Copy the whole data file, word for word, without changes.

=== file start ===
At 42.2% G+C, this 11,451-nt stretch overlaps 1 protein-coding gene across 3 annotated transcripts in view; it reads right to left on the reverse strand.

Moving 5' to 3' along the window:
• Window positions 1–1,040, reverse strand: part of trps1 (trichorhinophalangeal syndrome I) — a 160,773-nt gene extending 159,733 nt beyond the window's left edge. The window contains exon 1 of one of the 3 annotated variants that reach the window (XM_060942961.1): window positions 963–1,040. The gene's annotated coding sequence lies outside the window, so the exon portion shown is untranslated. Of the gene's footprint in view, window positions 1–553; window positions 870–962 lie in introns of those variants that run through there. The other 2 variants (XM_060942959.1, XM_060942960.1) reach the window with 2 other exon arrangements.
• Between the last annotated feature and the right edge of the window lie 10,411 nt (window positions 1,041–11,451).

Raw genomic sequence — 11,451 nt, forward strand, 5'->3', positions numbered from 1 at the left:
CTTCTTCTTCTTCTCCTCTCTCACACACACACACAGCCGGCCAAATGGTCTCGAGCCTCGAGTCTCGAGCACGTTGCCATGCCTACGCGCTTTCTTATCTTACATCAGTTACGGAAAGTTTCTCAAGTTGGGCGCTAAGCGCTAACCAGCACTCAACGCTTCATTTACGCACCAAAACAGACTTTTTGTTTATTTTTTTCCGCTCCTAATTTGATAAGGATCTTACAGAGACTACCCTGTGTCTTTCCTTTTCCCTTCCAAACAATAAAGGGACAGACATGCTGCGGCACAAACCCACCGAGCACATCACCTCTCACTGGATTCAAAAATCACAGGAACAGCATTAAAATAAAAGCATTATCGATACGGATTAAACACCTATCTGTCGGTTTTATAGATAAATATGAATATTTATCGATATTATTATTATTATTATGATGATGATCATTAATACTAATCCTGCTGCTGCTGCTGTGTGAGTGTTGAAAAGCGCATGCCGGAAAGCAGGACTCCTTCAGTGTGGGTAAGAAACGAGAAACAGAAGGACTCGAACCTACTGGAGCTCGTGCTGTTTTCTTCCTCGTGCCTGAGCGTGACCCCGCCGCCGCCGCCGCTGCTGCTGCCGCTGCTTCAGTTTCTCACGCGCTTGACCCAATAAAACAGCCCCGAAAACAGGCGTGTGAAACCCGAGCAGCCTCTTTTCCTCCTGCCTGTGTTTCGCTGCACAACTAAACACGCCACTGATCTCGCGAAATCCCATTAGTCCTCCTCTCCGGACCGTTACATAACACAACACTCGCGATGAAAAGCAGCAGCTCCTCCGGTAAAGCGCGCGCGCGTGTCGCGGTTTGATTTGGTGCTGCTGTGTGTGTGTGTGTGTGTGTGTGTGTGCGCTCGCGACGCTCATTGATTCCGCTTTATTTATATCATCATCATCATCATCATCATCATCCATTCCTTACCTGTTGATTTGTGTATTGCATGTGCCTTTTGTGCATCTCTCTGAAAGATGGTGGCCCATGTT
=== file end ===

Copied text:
At 42.2% G+C, this 11,451-nt stretch overlaps 1 protein-coding gene across 3 annotated transcripts in view; it reads right to left on the reverse strand.

Moving 5' to 3' along the window:
• Window positions 1–1,040, reverse strand: part of trps1 (trichorhinophalangeal syndrome I) — a 160,773-nt gene extending 159,733 nt beyond the window's left edge. The window contains exon 1 of one of the 3 annotated variants that reach the window (XM_060942961.1): window positions 963–1,040. The gene's annotated coding sequence lies outside the window, so the exon portion shown is untranslated. Of the gene's footprint in view, window positions 1–553; window positions 870–962 lie in introns of those variants that run through there. The other 2 variants (XM_060942959.1, XM_060942960.1) reach the window with 2 other exon arrangements.
• Between the last annotated feature and the right edge of the window lie 10,411 nt (window positions 1,041–11,451).

Raw genomic sequence — 11,451 nt, forward strand, 5'->3', positions numbered from 1 at the left:
CTTCTTCTTCTTCTCCTCTCTCACACACACACACAGCCGGCCAAATGGTCTCGAGCCTCGAGTCTCGAGCACGTTGCCATGCCTACGCGCTTTCTTATCTTACATCAGTTACGGAAAGTTTCTCAAGTTGGGCGCTAAGCGCTAACCAGCACTCAACGCTTCATTTACGCACCAAAACAGACTTTTTGTTTATTTTTTTCCGCTCCTAATTTGATAAGGATCTTACAGAGACTACCCTGTGTCTTTCCTTTTCCCTTCCAAACAATAAAGGGACAGACATGCTGCGGCACAAACCCACCGAGCACATCACCTCTCACTGGATTCAAAAATCACAGGAACAGCATTAAAATAAAAGCATTATCGATACGGATTAAACACCTATCTGTCGGTTTTATAGATAAATATGAATATTTATCGATATTATTATTATTATTATGATGATGATCATTAATACTAATCCTGCTGCTGCTGCTGTGTGAGTGTTGAAAAGCGCATGCCGGAAAGCAGGACTCCTTCAGTGTGGGTAAGAAACGAGAAACAGAAGGACTCGAACCTACTGGAGCTCGTGCTGTTTTCTTCCTCGTGCCTGAGCGTGACCCCGCCGCCGCCGCCGCTGCTGCTGCCGCTGCTTCAGTTTCTCACGCGCTTGACCCAATAAAACAGCCCCGAAAACAGGCGTGTGAAACCCGAGCAGCCTCTTTTCCTCCTGCCTGTGTTTCGCTGCACAACTAAACACGCCACTGATCTCGCGAAATCCCATTAGTCCTCCTCTCCGGACCGTTACATAACACAACACTCGCGATGAAAAGCAGCAGCTCCTCCGGTAAAGCGCGCGCGCGTGTCGCGGTTTGATTTGGTGCTGCTGTGTGTGTGTGTGTGTGTGTGTGTGTGCGCTCGCGACGCTCATTGATTCCGCTTTATTTATATCATCATCATCATCATCATCATCATCCATTCCTTACCTGTTGATTTGTGTATTGCATGTGCCTTTTGTGCATCTCTCTGAAAGATGGTGGCCCATGTT